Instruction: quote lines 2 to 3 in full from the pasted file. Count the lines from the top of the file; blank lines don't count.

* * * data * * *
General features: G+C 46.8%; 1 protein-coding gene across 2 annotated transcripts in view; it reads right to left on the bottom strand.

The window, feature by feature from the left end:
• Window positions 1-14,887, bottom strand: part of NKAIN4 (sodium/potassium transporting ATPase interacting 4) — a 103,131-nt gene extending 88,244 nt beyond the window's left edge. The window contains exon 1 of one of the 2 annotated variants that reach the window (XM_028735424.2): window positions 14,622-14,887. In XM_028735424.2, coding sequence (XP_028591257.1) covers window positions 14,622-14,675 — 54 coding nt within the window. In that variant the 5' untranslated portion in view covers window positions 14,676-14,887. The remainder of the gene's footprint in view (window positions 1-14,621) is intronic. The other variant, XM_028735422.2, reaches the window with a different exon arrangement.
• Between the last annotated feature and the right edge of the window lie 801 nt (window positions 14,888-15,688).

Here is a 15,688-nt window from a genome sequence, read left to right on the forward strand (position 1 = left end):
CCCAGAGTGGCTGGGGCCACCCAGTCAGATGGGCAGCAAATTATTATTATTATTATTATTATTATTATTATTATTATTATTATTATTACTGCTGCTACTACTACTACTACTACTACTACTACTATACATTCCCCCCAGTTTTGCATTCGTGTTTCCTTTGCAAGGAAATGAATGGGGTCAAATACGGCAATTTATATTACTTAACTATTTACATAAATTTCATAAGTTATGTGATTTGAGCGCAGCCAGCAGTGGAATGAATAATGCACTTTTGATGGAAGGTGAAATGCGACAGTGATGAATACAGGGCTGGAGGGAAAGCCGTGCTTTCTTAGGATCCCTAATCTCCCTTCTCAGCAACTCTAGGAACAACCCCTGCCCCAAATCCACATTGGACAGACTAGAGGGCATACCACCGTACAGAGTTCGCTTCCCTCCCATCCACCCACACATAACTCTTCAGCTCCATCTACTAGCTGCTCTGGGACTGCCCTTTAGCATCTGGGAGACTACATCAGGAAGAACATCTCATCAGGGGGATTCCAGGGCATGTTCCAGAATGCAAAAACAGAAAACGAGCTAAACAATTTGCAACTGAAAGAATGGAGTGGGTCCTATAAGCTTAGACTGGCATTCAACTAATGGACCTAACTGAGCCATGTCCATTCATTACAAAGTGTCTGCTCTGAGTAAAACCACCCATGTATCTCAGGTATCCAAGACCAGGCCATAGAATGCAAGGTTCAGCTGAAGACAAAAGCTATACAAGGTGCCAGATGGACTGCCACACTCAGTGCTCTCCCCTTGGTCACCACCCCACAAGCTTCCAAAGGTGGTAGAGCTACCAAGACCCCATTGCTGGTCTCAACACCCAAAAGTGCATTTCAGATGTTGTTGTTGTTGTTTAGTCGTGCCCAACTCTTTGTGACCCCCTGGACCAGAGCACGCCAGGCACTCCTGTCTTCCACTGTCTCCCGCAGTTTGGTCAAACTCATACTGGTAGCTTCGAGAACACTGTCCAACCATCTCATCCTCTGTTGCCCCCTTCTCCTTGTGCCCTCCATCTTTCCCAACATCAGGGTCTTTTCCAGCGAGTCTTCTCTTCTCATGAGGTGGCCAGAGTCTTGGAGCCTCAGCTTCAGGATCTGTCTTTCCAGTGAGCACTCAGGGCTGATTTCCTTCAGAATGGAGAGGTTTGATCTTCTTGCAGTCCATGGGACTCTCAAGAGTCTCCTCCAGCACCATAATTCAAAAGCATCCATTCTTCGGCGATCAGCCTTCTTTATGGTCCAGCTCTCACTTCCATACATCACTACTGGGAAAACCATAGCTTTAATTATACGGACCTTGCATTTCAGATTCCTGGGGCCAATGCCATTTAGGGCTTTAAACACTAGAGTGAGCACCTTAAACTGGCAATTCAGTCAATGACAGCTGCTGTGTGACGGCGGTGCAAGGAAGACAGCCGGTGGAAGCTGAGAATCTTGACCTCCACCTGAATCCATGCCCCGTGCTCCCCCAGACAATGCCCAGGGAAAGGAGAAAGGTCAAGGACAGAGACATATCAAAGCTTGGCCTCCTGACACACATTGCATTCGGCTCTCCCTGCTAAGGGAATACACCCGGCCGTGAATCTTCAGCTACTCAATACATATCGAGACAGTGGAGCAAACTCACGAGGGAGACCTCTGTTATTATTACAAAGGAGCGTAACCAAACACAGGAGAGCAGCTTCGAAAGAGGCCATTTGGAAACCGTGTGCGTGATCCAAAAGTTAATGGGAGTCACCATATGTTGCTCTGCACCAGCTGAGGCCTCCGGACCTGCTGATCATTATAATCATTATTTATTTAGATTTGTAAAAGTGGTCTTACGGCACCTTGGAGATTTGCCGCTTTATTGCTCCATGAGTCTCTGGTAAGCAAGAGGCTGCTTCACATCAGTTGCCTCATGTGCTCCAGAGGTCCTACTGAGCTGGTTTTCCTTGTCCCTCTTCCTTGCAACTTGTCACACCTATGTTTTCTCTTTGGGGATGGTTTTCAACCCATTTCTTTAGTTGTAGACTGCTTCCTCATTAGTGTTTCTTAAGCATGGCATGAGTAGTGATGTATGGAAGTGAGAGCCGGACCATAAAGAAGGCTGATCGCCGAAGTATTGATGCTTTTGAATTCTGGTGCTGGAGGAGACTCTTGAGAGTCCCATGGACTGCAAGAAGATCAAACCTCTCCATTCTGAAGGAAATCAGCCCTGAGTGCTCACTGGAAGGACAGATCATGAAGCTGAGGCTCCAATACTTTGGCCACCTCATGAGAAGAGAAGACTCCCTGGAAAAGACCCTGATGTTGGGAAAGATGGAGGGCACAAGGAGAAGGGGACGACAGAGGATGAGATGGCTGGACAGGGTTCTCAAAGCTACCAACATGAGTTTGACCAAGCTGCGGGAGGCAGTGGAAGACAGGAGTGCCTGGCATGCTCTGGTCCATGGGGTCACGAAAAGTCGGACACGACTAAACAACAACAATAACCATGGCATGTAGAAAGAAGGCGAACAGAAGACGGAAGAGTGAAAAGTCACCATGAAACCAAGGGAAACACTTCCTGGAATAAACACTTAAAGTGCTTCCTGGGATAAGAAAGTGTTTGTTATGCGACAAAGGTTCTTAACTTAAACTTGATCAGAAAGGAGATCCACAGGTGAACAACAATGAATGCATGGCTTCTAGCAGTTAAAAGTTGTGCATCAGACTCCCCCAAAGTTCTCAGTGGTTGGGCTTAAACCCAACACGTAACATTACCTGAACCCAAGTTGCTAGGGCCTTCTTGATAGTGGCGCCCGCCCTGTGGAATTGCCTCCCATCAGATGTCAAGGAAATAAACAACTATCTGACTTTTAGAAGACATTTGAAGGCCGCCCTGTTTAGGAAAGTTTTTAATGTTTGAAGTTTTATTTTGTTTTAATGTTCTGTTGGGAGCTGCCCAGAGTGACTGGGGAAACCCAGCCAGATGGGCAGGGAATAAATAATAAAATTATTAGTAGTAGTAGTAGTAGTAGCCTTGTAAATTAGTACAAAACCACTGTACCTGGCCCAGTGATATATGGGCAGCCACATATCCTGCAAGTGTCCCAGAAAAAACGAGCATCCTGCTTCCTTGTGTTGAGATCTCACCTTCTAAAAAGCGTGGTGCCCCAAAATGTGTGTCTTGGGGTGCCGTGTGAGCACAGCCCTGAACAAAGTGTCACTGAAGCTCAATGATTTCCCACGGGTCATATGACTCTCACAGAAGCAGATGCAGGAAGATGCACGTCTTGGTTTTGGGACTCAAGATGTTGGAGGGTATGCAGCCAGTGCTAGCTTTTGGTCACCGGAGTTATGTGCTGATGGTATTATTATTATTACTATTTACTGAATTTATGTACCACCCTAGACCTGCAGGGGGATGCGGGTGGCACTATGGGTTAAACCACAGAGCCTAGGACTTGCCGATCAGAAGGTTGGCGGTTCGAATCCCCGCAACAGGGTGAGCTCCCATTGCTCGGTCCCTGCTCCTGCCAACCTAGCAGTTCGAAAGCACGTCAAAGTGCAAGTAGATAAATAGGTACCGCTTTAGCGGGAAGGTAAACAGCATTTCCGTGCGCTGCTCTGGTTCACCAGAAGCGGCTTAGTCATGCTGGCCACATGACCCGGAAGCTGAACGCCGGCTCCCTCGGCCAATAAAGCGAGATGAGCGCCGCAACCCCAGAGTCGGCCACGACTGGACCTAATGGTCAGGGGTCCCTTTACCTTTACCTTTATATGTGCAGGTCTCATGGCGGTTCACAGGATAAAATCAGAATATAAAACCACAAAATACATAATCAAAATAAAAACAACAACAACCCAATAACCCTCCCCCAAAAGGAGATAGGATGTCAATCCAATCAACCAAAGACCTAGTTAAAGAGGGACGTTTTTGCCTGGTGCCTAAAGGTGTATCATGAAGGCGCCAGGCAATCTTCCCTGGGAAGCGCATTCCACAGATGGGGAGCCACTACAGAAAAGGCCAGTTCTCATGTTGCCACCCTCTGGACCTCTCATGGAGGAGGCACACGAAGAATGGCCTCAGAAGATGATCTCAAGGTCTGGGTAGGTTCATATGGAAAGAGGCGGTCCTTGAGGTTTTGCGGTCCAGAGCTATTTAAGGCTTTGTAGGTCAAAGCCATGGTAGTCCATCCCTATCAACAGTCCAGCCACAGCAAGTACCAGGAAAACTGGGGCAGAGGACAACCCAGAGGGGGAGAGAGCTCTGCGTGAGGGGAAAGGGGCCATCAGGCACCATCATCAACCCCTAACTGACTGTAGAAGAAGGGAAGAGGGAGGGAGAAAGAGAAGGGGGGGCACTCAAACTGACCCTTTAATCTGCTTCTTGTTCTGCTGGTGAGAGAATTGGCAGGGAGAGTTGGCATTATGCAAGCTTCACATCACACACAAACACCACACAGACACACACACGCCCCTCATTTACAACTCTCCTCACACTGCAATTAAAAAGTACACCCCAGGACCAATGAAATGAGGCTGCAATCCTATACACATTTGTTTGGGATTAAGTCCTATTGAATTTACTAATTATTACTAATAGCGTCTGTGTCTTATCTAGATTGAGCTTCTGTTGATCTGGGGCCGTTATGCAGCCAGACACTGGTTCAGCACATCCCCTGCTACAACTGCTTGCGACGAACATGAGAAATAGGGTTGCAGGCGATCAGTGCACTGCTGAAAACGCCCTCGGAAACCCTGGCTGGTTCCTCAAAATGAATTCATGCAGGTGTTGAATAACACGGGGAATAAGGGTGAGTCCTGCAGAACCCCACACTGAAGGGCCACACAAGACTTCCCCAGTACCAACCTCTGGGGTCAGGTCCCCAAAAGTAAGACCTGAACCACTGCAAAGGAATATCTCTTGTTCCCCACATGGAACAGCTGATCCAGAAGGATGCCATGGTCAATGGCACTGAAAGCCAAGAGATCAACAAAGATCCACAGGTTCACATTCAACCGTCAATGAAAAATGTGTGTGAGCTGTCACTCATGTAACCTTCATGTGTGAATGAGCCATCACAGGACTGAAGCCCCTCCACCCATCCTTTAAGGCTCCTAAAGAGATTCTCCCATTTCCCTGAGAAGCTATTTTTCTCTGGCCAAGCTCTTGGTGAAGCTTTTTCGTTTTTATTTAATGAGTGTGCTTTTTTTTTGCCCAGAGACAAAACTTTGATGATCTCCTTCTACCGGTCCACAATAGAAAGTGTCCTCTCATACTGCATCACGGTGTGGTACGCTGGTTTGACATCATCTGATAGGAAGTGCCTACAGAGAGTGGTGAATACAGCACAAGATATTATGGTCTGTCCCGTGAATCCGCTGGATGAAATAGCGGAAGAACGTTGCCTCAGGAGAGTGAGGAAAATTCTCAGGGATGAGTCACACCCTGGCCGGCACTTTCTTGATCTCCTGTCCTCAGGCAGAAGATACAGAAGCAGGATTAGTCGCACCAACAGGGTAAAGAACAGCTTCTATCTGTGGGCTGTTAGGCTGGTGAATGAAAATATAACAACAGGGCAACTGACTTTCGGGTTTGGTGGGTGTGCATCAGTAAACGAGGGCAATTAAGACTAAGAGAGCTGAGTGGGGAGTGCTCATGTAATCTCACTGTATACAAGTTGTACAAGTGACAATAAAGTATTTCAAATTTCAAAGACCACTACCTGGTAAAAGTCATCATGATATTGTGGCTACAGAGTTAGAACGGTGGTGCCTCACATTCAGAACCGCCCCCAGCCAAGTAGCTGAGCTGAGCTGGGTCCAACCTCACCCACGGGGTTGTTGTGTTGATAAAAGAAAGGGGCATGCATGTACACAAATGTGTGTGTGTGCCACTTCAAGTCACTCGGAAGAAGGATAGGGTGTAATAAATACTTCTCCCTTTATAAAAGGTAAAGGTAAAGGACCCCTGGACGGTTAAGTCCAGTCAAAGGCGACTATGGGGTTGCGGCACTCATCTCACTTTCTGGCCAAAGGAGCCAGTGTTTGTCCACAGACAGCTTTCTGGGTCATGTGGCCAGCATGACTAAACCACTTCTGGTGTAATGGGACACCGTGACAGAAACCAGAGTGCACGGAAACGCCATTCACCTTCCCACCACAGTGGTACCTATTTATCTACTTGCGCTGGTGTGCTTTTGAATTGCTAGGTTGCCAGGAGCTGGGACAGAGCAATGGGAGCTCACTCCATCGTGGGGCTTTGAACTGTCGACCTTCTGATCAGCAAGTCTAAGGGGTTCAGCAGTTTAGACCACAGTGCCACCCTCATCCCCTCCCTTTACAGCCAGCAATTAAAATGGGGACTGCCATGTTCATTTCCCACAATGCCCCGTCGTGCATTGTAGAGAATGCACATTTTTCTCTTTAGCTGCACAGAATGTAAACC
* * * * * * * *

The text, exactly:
The window, feature by feature from the left end:
• Window positions 1-14,887, bottom strand: part of NKAIN4 (sodium/potassium transporting ATPase interacting 4) — a 103,131-nt gene extending 88,244 nt beyond the window's left edge. The window contains exon 1 of one of the 2 annotated variants that reach the window (XM_028735424.2): window positions 14,622-14,887. In XM_028735424.2, coding sequence (XP_028591257.1) covers window positions 14,622-14,675 — 54 coding nt within the window. In that variant the 5' untranslated portion in view covers window positions 14,676-14,887. The remainder of the gene's footprint in view (window positions 1-14,621) is intronic. The other variant, XM_028735422.2, reaches the window with a different exon arrangement.